So what about church? Have I truly left church or only changed my perspective and behavior? I still attend Sunday morning services and have established meaningful community outside its walls, often with those I’ve met along the path. Sunday mornings for me, however, are no longer the spiritual destination but only the terminal through which I pass. If I choose to sit in services and classes each week without testing and applying the lessons learned, I’ve done nothing more than sit in an airport without ever catching a flight. I’ve congregated with others to analyze and critique trail maps rather than walking the very trail I profess to claim as my own. I cannot practice medicine without touching a patient, nor can I claim Christianity without actually following Christ through spaces in which I am confident He moves outside of religion. In short, my emergence has little to do with the activities within the walls of institutional church on Sunday mornings. Although essential to the health of the church and its members, the activities within are validated in my mind outside the walls through the week, along the varied and unique sacred paths we the body of believers traverse. The barometer of Sunday worship is located outside the building. Sermons are not critiqued but are empowered through the works of those who’ve listened. Yes, “church” as we’ve created it on Sunday’s is changing- I feel for the better. I am grateful to those who instruct me on Sundays and continue to till the often-barren soil of my own heart with new methods and tools. Through their teaching and worship leading, I am encouraged to stay on the path that leads outward. I have been encouraged in church, to leave church, and am finding that in doing so, I’m starting to actually find it anew.

The theme of last summer would eventually unfold as that of loss and grief. The loss of my patient was just one of several events that served to catalyze change in my practice of both medicine and faith, which I now see as nothing more than one and the same. This summer has not yet been pierced with funerals for me. To bask in the healing of this season so far is to forget that others’ trails may be marked with doubt, pain and suffering. I also better understand that my own path can change instantly. From this perch in the midst of academic medicine, I’m preparing for the weekend of work on call. I tap into the live internet feed from the institution’s annual “white coat ceremony” as a new medical school class gathers in the company of friends and family, to receive their white lab jackets as they begin their journey in medicine. There is typically a lecture by a respected member of our fellowship and a group reading or recital of an oath such as that penned by Hippocrates. Each student is then called individually to come forward, and their first white coat is placed upon their shoulders. They are officially immersed into the profession, marking them as one of us, and so begins their medical education. Thus, from an early stage, our profession ascribes importance to the external symbol of our vocation. As we progress, the symbol then matures and as I have learned, finds refinement and deeper meaning from the journey itself. With these thoughts in mind, and all that has transpired over the last year, I viewed with a grin. I remember the importance of my own coat and pause for a moment before placing it on my shoulders. I now better appreciate that the coat is a gift of grace, a symbol of great achievement by the fathers of my profession, given to me in hopes that I can not only carry on the rich tradition but might also enflesh what it represents in practice. To wear the coat requires action, not unlike the cloak of grace I have come to accept. My pager beeps, reminding me it’s time to leave the office and get to work.New Wineskins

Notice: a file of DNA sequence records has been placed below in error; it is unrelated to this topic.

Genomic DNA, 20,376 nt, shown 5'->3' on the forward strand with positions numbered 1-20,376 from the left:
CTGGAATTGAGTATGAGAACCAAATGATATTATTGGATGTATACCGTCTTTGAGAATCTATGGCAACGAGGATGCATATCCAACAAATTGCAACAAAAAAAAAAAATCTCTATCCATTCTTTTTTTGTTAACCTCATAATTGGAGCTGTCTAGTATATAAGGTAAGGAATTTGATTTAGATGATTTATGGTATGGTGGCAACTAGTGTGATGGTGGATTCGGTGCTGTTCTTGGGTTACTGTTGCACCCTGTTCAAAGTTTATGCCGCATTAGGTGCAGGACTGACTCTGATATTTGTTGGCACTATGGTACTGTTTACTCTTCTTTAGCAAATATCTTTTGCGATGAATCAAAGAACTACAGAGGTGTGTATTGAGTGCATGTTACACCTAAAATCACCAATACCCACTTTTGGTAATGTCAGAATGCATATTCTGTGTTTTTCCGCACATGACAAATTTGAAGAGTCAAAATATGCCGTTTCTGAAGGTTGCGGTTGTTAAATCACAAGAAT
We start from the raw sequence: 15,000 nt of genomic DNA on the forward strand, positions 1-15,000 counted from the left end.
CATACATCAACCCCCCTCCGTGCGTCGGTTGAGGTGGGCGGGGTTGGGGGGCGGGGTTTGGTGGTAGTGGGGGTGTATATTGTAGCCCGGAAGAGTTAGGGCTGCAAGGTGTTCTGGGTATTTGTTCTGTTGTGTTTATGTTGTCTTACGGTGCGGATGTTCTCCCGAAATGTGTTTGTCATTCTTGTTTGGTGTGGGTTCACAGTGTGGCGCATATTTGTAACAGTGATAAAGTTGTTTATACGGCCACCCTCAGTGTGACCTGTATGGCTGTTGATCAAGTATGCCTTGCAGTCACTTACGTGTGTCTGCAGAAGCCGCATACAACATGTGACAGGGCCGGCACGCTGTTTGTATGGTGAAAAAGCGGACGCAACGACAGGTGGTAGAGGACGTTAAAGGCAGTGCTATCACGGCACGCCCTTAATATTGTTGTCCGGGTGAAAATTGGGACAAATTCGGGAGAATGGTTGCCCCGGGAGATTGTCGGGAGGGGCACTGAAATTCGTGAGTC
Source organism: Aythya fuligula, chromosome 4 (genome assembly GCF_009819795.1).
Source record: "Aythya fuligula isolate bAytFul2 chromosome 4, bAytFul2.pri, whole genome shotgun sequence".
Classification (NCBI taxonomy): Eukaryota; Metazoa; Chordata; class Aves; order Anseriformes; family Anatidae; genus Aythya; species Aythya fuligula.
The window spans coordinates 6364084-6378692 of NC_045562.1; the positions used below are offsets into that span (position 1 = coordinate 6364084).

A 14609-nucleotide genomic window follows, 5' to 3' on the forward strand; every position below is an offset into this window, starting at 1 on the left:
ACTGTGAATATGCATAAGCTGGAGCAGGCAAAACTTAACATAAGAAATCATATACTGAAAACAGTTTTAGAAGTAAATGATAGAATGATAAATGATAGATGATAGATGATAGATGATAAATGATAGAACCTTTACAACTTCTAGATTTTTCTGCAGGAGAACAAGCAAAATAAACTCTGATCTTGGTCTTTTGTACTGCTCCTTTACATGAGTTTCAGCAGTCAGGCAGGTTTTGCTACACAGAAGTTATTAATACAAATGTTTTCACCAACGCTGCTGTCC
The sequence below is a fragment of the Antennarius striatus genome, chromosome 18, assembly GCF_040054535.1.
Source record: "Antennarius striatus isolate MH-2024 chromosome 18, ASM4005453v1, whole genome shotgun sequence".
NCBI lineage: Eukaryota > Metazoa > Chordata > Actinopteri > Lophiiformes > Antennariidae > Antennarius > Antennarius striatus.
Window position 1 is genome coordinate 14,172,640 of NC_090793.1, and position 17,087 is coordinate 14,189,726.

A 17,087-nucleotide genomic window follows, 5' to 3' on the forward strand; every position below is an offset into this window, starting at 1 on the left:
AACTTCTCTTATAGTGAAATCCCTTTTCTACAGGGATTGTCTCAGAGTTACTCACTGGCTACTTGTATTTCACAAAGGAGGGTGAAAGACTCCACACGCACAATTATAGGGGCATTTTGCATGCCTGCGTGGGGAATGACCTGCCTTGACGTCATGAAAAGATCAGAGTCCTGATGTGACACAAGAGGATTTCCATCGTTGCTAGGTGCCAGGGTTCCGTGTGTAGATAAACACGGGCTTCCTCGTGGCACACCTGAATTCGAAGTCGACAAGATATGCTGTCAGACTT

Don Moore is a pediatric cardiologist at Monroe Carell Jr. Children’s Hospital at Vanderbilt in Nashville, Tennessee. See his previous article Sacred Spaces: The Ethic of Compassion in the Christian Ethics issue of New Wineskins.